November 25, 2011

The Tomato

The first place I ever lived as a "grown up" (not a dorm, not a house with college roomies) was in a house near a park overlooking a beach. I rented a room from a nerdy single man who worked at a University and who rented rooms in his house to visiting professors and lecturers.

At the time it never occurred to me that this might be a strange or dangerous arrangement, although looking back I wonder what possessed me to do such a thing.  But I was off on an adventure, on a shoe-string no less, and would not be stopped for anything.

The man who owned the house was rarely there and I pretty much had the run of it.  I slept in my room, used the kitchen when I wasn't eating fast-food on the go and set up a little office in what looked like a den that nobody was using.  It was a satisfactory arrangement.

Periodically a note from my landlord would appear on my bedroom door -- a notice of the impending arrival of a visiting person, someone to rent The Third Room.

One day I arrived home with a bag of food from a local burger joint and entered the kitchen to find a strange man sitting at the table. He rose when I entered the room.

"Hello," he said, with a thick Russian accent. He nodded his head and took in the full length of me with a quick glance. "I am Doctor So-n-So."  He told me he was visiting for a day or two for a lecture.

I sat down as he began asking me questions about what I was doing here and questions about the area. As we talked, I opened the cheeseburger to see what condition it was in after being hastily prepared by uncaring teenage wage slaves.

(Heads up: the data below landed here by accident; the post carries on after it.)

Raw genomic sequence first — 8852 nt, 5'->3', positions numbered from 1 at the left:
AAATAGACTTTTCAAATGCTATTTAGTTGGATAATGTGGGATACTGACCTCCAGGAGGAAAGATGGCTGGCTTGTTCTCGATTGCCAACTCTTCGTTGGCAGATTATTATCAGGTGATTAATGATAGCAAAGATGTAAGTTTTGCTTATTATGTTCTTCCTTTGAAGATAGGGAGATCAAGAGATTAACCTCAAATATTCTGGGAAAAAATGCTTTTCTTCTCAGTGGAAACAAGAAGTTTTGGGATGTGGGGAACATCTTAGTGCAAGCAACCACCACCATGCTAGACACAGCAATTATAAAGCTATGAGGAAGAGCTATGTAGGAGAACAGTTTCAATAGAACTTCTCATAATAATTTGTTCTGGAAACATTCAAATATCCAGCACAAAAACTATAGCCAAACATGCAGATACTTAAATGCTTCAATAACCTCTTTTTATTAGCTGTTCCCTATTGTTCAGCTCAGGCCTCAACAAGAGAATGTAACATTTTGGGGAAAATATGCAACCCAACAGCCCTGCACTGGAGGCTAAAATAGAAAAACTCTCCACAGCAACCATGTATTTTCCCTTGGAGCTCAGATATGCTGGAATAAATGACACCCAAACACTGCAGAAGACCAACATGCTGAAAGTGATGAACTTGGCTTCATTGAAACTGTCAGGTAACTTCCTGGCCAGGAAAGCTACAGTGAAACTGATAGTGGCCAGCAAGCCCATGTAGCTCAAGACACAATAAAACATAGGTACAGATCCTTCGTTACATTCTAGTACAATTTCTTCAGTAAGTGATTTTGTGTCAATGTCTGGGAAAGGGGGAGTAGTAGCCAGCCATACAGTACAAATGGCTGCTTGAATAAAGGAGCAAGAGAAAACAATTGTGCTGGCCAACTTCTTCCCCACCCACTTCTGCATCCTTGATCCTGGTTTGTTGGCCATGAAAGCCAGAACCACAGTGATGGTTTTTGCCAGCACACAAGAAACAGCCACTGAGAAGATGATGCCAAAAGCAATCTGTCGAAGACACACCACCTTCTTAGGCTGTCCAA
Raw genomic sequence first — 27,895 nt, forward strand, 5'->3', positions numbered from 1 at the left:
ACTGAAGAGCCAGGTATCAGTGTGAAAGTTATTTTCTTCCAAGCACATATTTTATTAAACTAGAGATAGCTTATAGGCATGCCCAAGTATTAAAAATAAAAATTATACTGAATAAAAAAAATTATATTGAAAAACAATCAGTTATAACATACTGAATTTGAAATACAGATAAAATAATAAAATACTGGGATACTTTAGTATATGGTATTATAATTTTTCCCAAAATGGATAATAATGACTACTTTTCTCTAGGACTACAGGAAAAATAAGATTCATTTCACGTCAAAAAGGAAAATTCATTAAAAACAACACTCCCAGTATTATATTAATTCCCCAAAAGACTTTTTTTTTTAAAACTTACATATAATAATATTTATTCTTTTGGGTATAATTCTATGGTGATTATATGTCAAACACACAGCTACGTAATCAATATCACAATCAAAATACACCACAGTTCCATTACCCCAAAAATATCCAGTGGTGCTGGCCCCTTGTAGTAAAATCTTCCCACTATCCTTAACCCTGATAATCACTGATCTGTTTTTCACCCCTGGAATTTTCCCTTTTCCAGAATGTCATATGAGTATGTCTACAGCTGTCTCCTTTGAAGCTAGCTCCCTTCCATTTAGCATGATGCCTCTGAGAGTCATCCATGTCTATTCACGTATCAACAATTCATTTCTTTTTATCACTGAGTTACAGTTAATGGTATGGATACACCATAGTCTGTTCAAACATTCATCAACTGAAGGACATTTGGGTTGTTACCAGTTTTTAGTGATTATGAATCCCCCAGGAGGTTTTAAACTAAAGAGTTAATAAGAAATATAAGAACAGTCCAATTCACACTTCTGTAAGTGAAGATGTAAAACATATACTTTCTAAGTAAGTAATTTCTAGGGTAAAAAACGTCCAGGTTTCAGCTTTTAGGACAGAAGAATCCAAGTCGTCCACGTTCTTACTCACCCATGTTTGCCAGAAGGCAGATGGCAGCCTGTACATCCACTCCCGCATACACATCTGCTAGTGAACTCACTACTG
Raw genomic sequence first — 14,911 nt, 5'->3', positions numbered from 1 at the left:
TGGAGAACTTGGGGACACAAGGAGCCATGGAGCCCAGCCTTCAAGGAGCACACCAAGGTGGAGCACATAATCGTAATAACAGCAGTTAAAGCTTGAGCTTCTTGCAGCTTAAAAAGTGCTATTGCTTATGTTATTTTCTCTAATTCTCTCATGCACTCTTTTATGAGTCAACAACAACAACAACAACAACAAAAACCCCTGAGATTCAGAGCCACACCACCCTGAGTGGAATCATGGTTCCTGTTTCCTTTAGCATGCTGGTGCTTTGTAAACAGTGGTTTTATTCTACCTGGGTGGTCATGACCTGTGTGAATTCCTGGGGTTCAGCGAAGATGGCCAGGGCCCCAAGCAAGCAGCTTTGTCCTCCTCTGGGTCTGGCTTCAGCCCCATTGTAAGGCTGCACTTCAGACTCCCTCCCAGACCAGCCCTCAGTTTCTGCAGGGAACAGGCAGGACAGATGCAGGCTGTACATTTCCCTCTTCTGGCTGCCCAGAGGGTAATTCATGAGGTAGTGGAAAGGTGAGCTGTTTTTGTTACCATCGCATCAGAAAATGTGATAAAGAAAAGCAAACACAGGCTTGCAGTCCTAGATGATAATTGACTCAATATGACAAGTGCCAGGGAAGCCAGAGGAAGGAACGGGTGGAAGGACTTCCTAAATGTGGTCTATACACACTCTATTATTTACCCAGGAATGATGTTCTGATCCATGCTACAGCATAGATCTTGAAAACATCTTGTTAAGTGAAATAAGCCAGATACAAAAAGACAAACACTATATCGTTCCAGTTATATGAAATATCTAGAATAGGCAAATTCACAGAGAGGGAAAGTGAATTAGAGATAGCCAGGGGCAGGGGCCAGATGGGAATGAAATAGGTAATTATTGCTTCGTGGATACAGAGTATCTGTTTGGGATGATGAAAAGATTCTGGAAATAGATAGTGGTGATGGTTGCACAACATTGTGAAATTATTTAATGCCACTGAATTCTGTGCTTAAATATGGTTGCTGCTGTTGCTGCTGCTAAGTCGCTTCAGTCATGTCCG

Inside the burger was a big, fat tomato slice. I don't eat tomatoes.  I don't eat them because they taste like grass. And I've not understood for many years why people eat tomatoes if they taste like grass.  Finally I came to the conclusion that to most people they taste like something else. Like a tomato, I guess.  Whatever that tastes like.

As politely as possible I tried to pull the tomato off to the side and laid it on the foil wrapper my burger came in. I closed the sandwich up and started to eat and noticed The Doctor had stopped talking and was staring at my tomato all laid out on the foil, unsightly and in mayo-covered disarray.

"Why do you do that with your tomato?"

Mouth open, burger ascending toward gaping maw, I stopped and said, "What? The tomato?"  I looked at the tomato.

"Yes, why do you put your tomato to the side like that?"

"Oh," I said, now embarrassed. "I don't like tomatoes."

"May I?"

"May you what?"

"May I eat your tomato?"

"Um, sure. Really? Yes, of course."

He smiled at me in a very friendly manner and, still standing, held the tomato slice in both hands as if holding a sandwich and bit into it.

"Why you don't like tomatoes?"

Now I was becoming uncomfortable, as if he had done something really personal like announced he was going to take off his shirt and dance the macarena for me, or asked me my height and weight or told me intimate details about his current lover.

Here is the Truth:  I'm ashamed to be a picky eater.  There I said it.  But it's not just because I'm fussy.  Sometimes things just taste wrong.  Tomatoes taste like grass.  Cilantro tastes like soap.  Celery makes me barf. Mushrooms taste like old food that should have been thrown out weeks ago. But to be fair, I like a lot of stuff people don't like -- eggplant, brussels sprouts, asparagus, broccoli, and many others.

I resisted the urge to defend myself and simply said, shrugging, "I don't know. They just taste bad."

"In my country there is not a lot of food. Sometimes you wait for a long time in line to get food and then when you get to the front of the line there is no food there. If you see food you eat it whether or not you like it because you don't know when you will get more. I cannot allow food to go to waste. Everywhere I go I am always asking people if I can eat what they left over. Old habit.  I am sure people think I am very strange."

And he laughed, completely not caring if I or anyone else thought him strange. He just stood there at the table, happy to be not wasting my discarded tomato.

He should write a book called How to Make a Middle-Class American Girl Feel Like a Heel in One Easy Step.

To this day I cannot take a tomato off a sandwich without thinking of him.

November 7, 2011